Glory Onome Nathaniel Monday evening at the Olympic stadium in London made it a dream IAAF World Championships debut as she ran a new personal best of 55.30 seconds to qualify for the semi-final of the women’s 400m hurdles.
The Nigerian, drawn in lane 3 of the fifth and final heat of the first round was impressive as she placed third to pick one of the four automatic slots on offer for a place in Tuesday’s semi-final.
She has thus become the fifth Nigerian woman after Maria Usifo (1987), Omolade Akinremi (1995), Muizat Ajoke Odumosu (2009 and 2011) and Amaka Ogoegbunam (2009) to qualify for the semi-final of the event.
No Nigerian has made it to the final of the event in the history of the championships.
Meanwhile, reigning African triple jump champion, Tosin Oke Monday at the Olympic stadium in London failed to hop, step and jump into the final of the event on Day 4 of action at the 16th IAAF World Championships.
Oke, finalist at the 15th edition of the championships two years ago in Beijing, China jumped 16.17m, 83cm short of the 17.00m qualifying mark set for the event and will now watch the final as a spectator on Thursday night.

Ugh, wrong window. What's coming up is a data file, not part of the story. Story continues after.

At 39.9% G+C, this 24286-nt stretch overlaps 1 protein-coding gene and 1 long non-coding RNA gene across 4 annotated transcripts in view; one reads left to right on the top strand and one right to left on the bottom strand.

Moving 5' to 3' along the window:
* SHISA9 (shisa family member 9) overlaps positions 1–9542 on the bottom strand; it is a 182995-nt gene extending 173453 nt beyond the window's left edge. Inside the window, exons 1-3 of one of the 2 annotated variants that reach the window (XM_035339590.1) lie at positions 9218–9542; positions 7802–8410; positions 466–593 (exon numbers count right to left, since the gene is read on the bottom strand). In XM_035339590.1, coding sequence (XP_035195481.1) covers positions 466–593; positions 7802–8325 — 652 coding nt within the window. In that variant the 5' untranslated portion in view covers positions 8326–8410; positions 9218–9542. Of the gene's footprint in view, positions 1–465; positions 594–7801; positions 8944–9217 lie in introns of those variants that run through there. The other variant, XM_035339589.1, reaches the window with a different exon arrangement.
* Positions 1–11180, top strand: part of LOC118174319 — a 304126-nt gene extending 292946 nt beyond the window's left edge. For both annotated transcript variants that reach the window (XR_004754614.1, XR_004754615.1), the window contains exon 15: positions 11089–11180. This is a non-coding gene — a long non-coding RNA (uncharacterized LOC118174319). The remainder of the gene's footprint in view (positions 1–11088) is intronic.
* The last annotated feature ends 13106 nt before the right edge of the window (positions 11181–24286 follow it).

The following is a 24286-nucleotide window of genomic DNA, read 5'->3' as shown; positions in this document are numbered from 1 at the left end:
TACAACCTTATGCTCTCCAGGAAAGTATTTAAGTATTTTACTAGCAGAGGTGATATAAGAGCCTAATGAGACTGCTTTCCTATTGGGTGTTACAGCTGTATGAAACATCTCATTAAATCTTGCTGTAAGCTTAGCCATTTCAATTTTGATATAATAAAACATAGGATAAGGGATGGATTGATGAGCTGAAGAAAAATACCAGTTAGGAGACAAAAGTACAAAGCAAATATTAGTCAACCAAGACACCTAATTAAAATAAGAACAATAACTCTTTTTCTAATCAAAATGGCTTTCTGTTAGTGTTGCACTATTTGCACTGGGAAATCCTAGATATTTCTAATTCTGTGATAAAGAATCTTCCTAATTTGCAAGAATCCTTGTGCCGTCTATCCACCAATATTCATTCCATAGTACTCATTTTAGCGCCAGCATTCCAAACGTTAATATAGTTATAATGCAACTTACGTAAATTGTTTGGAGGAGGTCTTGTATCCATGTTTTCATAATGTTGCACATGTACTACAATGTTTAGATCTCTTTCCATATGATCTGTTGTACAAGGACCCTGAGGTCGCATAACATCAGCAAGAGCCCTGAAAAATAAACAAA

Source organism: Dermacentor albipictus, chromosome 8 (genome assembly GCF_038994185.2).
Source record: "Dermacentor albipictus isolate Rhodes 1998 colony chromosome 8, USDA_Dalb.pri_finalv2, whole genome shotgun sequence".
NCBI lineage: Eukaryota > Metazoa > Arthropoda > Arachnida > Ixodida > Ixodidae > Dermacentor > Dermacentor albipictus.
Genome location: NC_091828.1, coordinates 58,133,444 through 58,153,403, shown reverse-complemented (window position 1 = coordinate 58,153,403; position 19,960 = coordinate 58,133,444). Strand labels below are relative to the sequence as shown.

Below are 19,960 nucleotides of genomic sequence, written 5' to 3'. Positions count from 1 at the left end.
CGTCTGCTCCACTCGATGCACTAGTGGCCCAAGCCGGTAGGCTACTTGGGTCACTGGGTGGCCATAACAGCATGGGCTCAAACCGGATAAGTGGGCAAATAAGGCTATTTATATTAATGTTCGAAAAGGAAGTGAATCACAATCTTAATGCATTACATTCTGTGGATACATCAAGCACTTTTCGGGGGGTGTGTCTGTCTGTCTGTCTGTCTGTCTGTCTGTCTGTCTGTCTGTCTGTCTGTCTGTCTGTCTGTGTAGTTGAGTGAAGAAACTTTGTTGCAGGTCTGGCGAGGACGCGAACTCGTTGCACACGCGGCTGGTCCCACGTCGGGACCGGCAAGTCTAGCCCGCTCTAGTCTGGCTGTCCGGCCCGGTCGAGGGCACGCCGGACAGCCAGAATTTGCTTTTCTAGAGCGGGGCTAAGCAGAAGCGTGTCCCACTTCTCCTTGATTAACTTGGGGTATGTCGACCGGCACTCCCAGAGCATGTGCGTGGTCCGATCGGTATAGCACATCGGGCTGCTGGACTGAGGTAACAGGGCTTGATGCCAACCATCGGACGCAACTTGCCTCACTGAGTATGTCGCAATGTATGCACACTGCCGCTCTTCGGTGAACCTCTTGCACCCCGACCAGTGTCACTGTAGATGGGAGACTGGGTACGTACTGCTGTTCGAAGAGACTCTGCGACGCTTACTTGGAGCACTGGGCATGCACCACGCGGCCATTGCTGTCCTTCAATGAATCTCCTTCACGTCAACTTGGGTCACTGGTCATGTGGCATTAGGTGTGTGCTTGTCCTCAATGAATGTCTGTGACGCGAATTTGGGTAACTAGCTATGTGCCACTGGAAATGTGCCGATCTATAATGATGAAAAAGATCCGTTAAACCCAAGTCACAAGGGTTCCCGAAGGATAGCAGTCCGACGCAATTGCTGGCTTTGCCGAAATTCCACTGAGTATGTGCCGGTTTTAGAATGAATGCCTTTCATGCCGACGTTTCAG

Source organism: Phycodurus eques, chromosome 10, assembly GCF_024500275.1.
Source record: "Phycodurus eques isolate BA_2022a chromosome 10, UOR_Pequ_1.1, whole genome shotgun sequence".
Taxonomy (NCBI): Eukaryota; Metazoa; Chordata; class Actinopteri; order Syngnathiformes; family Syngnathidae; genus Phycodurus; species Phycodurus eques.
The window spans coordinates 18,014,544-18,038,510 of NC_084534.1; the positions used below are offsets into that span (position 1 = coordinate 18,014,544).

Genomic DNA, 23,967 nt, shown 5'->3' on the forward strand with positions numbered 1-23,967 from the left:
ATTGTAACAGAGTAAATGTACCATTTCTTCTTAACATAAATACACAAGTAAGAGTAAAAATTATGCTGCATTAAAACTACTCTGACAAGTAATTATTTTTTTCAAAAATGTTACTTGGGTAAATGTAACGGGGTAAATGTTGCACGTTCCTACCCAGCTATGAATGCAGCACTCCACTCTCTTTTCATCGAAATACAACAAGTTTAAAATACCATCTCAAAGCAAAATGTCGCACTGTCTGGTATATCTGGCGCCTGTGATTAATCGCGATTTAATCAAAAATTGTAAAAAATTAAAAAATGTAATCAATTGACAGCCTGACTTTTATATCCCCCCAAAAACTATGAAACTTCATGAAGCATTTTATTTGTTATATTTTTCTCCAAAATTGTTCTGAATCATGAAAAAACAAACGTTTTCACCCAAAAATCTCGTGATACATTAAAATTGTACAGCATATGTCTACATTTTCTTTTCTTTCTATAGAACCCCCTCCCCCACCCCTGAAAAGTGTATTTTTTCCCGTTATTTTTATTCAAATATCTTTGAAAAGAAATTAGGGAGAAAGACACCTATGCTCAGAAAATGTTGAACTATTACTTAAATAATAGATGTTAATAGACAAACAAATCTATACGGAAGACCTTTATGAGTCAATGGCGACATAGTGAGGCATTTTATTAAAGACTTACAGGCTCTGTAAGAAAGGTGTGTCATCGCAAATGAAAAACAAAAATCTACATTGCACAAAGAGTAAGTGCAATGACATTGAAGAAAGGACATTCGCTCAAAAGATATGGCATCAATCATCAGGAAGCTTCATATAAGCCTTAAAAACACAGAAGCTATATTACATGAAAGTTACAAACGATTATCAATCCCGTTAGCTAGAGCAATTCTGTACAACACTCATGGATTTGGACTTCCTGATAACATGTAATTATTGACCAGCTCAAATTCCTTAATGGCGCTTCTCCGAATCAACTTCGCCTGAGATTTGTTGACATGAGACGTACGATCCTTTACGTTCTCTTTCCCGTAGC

The performance was the former British junior international’s worst since he made his debut at the championships in 2009 in Berlin, Germany. There he jumped 16.87m which fetched him the 16th spot in the final ranking and only 9cm short of making the final.
He failed to show up in 2013 but jumped his way into the final two years later before placing eighth in the final classification.
Nigeria’s former sprint queen, Chief Mary Onyali, has praised the efforts of the nation’s troika: Yinka Ajayi, Patience Okon-George and Margaret Bamgbose who qualified for the women’s 400m semi-finals at the ongoing International Association of Athletics Federations (IAAF) World Championships in London.
Onyali who is in London said, “frankly, this world championship is not and cannot be used to assess or blame the Ibrahim Gusau board nor the athletes. Though, this is a good timing and opportunity to wake the board to the reality that our sport is very sick and needs urgent surgery.”
For me, the three quarter milers like Glory Onome Nathaniel who made a Personal Best is good enough for us now.
The take home from London is that the athletes now realise they have new people at the helms who will think of and with them. They got great moral support and commendations for their current efforts. Getting personal bests and the experience is great and good for them. I do not and will not expect medals. If it comes great. With the kind of knowledge the athletes have with the Gusau board here in London, it is obvious that more are in the offing. Everyone of us now realise there are greater things to happen in the nearest future.